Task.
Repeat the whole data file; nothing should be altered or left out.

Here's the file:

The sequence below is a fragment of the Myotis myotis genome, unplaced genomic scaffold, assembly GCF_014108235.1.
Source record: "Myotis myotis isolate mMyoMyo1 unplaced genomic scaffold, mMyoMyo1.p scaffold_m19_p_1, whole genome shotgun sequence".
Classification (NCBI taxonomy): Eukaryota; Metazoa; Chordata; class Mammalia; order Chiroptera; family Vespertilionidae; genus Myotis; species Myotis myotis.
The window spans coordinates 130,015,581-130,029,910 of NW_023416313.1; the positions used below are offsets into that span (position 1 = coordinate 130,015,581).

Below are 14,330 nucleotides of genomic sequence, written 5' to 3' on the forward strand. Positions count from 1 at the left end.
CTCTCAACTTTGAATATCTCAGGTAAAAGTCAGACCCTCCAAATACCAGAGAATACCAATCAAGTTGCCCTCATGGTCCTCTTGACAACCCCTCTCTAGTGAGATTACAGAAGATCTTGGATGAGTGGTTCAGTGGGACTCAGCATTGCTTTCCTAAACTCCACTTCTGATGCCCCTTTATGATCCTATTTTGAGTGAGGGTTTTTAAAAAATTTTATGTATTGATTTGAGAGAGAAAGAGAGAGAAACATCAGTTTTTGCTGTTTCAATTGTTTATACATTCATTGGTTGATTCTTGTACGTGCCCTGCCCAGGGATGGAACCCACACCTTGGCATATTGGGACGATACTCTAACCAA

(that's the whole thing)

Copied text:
The sequence below is a fragment of the Myotis myotis genome, unplaced genomic scaffold, assembly GCF_014108235.1.
Source record: "Myotis myotis isolate mMyoMyo1 unplaced genomic scaffold, mMyoMyo1.p scaffold_m19_p_1, whole genome shotgun sequence".
Classification (NCBI taxonomy): Eukaryota; Metazoa; Chordata; class Mammalia; order Chiroptera; family Vespertilionidae; genus Myotis; species Myotis myotis.
The window spans coordinates 130,015,581-130,029,910 of NW_023416313.1; the positions used below are offsets into that span (position 1 = coordinate 130,015,581).

Below are 14,330 nucleotides of genomic sequence, written 5' to 3' on the forward strand. Positions count from 1 at the left end.
CTCTCAACTTTGAATATCTCAGGTAAAAGTCAGACCCTCCAAATACCAGAGAATACCAATCAAGTTGCCCTCATGGTCCTCTTGACAACCCCTCTCTAGTGAGATTACAGAAGATCTTGGATGAGTGGTTCAGTGGGACTCAGCATTGCTTTCCTAAACTCCACTTCTGATGCCCCTTTATGATCCTATTTTGAGTGAGGGTTTTTAAAAAATTTTATGTATTGATTTGAGAGAGAAAGAGAGAGAAACATCAGTTTTTGCTGTTTCAATTGTTTATACATTCATTGGTTGATTCTTGTACGTGCCCTGCCCAGGGATGGAACCCACACCTTGGCATATTGGGACGATACTCTAACCAA